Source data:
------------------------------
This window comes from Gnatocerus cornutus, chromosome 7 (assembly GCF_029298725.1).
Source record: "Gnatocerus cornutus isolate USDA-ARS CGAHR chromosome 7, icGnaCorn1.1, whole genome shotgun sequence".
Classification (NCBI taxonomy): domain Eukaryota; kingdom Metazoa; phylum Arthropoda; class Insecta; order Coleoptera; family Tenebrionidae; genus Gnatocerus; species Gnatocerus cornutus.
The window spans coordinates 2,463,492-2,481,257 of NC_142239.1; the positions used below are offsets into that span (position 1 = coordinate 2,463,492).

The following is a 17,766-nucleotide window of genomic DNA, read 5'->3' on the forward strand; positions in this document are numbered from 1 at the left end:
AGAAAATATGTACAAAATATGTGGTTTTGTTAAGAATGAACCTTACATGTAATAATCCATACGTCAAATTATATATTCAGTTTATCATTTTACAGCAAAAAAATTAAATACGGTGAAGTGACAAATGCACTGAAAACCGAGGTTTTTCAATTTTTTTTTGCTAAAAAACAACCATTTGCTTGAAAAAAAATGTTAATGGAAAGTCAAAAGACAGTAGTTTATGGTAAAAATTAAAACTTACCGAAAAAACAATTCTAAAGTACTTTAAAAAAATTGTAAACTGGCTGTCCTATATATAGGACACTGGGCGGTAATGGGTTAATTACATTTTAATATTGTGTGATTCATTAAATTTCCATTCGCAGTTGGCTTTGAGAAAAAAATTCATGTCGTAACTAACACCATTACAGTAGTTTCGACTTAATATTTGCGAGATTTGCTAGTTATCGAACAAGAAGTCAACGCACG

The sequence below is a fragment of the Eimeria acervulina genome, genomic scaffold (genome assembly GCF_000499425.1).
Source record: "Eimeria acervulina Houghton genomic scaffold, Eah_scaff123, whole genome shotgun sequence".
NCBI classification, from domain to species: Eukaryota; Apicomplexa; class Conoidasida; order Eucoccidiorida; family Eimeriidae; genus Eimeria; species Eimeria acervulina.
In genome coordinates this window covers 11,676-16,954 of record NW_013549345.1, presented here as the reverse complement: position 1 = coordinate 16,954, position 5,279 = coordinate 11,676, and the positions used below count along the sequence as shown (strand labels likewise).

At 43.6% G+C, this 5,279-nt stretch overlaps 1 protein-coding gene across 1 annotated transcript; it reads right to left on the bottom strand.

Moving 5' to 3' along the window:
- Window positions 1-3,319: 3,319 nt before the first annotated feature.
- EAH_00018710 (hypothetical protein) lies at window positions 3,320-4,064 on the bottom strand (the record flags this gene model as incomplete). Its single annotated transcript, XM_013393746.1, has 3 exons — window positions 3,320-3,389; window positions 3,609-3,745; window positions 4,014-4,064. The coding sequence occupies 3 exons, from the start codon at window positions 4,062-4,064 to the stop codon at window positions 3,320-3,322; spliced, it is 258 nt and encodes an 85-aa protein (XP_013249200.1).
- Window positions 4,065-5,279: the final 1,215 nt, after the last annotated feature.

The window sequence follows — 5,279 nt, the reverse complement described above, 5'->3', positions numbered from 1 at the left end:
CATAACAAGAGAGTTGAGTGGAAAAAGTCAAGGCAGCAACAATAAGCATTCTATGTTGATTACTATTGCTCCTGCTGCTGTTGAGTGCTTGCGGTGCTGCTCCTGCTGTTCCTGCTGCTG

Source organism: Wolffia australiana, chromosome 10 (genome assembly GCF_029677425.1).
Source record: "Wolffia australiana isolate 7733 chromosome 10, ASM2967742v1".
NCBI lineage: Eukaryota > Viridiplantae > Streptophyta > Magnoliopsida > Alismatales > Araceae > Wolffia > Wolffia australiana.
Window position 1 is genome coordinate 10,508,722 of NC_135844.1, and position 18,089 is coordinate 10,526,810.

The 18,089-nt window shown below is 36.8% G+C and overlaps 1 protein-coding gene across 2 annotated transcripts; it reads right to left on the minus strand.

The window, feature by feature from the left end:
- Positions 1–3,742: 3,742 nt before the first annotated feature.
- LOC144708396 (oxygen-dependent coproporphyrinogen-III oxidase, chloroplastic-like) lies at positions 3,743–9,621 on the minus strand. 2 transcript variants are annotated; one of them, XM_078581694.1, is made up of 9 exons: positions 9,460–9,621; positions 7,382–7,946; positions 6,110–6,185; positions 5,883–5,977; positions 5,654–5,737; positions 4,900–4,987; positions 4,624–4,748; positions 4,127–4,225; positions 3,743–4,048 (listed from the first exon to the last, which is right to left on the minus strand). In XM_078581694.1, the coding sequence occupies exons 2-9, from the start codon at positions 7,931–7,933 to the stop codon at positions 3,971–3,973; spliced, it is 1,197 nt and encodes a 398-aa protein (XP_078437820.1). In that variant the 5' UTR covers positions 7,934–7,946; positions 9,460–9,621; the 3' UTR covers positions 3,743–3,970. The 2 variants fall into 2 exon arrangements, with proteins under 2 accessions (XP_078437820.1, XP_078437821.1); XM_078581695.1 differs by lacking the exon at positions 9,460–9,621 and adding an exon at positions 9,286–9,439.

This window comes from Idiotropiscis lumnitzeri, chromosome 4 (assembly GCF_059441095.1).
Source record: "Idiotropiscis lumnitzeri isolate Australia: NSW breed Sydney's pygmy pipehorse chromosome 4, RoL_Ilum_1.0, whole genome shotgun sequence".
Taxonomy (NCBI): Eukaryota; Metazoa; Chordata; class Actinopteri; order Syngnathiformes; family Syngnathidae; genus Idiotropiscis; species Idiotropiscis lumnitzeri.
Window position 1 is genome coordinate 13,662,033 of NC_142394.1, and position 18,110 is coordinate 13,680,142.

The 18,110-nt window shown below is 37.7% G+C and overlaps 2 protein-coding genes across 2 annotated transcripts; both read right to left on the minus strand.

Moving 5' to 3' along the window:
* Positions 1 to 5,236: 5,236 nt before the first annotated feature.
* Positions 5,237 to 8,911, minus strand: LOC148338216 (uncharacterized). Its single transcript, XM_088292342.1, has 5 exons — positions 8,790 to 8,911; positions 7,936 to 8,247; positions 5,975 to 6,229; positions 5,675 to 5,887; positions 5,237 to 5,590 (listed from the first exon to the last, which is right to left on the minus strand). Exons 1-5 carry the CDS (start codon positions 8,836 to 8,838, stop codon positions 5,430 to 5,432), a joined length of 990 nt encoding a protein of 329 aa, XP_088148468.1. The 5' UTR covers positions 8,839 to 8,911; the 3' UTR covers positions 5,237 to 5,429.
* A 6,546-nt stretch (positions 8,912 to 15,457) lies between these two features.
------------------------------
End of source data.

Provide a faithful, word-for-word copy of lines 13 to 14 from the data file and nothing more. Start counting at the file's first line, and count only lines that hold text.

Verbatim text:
- Window positions 1-3,319: 3,319 nt before the first annotated feature.
- EAH_00018710 (hypothetical protein) lies at window positions 3,320-4,064 on the bottom strand (the record flags this gene model as incomplete). Its single annotated transcript, XM_013393746.1, has 3 exons — window positions 3,320-3,389; window positions 3,609-3,745; window positions 4,014-4,064. The coding sequence occupies 3 exons, from the start codon at window positions 4,062-4,064 to the stop codon at window positions 3,320-3,322; spliced, it is 258 nt and encodes an 85-aa protein (XP_013249200.1).